Saturday December 07, 2013
Archive - 2013
Luis Ubinas knows what poverty is all about. Today he's president of the Ford Foundation. But he grew up in the 1960s and '70s in New York City's fire- and demolition-ravaged South Bronx, in the midst of some of the most dangerous streets in America. He was raised by a mother who made $50 a week.
President Obama wisely avoided the phrase "mission accomplished" in his major speech last week about the "war on terror," but columnists aren't obliged to be so circumspect: It is time to declare victory and get on with our lives.
What does it take to make a Wall Street banker squirm with shame? Not content with having swindled tens of millions of Americans out of their homes and life savings, the very bankers who caused the biggest economic catastrophe since the Great Depression are now subverting government regulations designed to prevent comparable disasters in the future.
Guy writes a film script full of four-letter words. But when the actors repeat them, he gets all huffy about the dirty language. An absurd reaction, wouldn't you say? But it's not so different from the scene in which our lawmakers scold corporate chieftains for exploiting tax loopholes their legislatures helped create.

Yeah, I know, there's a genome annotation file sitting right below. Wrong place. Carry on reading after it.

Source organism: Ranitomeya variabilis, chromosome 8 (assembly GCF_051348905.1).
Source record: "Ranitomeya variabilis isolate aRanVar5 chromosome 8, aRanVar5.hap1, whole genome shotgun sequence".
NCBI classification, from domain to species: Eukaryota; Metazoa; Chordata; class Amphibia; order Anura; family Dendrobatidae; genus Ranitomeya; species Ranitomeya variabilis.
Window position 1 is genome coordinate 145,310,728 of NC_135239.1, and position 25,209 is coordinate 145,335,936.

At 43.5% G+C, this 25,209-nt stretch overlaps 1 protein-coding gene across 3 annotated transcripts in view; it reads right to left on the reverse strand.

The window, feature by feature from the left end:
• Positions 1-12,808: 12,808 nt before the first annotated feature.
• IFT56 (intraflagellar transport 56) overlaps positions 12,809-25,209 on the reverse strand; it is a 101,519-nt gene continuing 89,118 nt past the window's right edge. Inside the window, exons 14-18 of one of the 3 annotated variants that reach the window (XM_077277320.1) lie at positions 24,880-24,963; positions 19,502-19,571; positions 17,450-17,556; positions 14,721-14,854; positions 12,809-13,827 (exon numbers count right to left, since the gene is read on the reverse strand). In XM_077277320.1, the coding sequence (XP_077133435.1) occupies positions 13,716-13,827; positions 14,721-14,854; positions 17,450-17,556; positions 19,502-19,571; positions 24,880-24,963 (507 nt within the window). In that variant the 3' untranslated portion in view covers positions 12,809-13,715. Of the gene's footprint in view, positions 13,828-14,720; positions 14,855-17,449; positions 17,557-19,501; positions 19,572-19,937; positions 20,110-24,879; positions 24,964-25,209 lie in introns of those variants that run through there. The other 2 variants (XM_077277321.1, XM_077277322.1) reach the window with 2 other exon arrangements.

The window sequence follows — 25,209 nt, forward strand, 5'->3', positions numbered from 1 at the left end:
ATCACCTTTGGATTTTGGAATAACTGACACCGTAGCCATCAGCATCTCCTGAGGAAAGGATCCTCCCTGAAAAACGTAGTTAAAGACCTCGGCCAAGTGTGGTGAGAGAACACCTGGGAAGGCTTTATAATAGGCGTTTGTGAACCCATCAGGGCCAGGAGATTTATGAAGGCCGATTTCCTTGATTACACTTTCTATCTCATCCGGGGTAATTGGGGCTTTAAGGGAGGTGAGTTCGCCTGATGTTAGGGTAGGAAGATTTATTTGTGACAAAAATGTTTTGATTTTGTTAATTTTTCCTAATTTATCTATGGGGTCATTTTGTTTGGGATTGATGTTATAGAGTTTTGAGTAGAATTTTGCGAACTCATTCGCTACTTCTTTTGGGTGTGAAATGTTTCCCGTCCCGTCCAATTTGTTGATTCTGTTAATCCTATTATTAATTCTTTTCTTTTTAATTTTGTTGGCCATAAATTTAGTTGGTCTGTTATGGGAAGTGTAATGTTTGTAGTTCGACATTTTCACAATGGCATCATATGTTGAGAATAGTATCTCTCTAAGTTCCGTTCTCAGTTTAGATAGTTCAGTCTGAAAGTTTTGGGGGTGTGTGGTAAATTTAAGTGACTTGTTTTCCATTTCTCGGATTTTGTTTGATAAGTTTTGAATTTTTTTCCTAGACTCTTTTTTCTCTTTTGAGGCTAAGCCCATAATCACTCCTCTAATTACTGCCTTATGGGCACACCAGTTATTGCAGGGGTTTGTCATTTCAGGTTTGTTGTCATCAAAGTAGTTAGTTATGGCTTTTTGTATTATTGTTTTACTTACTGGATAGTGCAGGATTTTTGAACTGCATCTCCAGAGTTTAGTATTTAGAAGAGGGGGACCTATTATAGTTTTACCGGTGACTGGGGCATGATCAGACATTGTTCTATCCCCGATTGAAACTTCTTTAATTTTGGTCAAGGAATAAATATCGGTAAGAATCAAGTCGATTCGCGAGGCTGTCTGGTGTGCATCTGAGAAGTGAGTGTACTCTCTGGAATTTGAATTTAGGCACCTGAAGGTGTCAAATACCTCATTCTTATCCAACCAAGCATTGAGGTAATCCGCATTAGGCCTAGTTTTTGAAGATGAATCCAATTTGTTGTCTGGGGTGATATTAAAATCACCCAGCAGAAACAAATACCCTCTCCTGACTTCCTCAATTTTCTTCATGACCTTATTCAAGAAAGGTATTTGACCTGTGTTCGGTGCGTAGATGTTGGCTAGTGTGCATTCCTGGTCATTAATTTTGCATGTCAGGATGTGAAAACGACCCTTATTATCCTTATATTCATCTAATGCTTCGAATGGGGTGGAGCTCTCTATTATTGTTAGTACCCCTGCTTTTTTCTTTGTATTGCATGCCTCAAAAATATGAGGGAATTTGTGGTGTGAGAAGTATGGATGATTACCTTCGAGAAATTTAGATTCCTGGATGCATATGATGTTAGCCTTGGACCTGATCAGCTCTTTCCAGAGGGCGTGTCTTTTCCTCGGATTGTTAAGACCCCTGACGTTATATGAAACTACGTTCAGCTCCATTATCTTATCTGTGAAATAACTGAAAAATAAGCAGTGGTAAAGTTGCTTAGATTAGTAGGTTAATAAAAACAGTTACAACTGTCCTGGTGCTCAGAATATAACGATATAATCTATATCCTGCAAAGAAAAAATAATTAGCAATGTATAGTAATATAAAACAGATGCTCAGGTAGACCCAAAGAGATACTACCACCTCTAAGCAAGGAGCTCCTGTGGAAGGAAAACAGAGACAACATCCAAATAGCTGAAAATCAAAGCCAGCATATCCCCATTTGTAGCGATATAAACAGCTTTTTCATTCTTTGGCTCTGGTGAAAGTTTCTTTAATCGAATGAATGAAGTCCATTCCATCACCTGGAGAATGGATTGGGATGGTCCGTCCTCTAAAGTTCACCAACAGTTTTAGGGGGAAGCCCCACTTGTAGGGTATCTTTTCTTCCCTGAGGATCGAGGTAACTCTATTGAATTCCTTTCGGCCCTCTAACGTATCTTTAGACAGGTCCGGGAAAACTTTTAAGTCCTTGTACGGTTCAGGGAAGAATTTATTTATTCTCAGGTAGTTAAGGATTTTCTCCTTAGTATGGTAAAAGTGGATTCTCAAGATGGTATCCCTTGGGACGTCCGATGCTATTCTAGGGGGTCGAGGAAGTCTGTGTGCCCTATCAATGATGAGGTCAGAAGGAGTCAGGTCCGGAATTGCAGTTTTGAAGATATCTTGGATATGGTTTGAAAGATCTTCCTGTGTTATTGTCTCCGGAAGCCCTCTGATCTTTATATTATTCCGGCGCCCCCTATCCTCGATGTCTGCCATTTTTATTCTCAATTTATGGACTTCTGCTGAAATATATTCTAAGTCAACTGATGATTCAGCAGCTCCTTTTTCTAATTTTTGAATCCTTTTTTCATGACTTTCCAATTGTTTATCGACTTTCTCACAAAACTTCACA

Judging by the caterwauling of many in the national media, you'd think Orwell's Big Brother had taken over the White House. The Justice Department's issuance of subpoenas to press organizations to find out who in the government had leaked classified information to the Associated Press and to Fox News reporter James Rosen has First Amendment purists in an uproar.
You wonder if President Obama sometimes finds himself singing a variant on Kermit the Frog's anthem about the burdens of being green: It's not easy being Barack Obama.
Rep. Michele Bachmann got it backwards in her surprising retirement announcement. Many of her "mainstream liberal media" critics will miss her, especially the fact-checkers.
"I fully anticipate," the Minnesota Republican declared in an eight-minute, 40-second, video, "the mainstream liberal media to put a detrimental spin on my decision."
Viewers of the television political talk shows may have noticed a phenomenon in the afterbirth of the last presidential election. High-powered consultants from both campaigns have invaded the studios as panelists, chewing over the political events of the day beside career reporters and analysts who had recently been covering them.
For her big announcement last week, Michele Bachmann neither convened a news conference nor waited for some other moment when she was in public, reporters and television cameras nearby. She didn't even pick a favorably inclined journalist for the kind of one-on-one interview in which politicians have often parceled out their revelations and answered a few tame questions.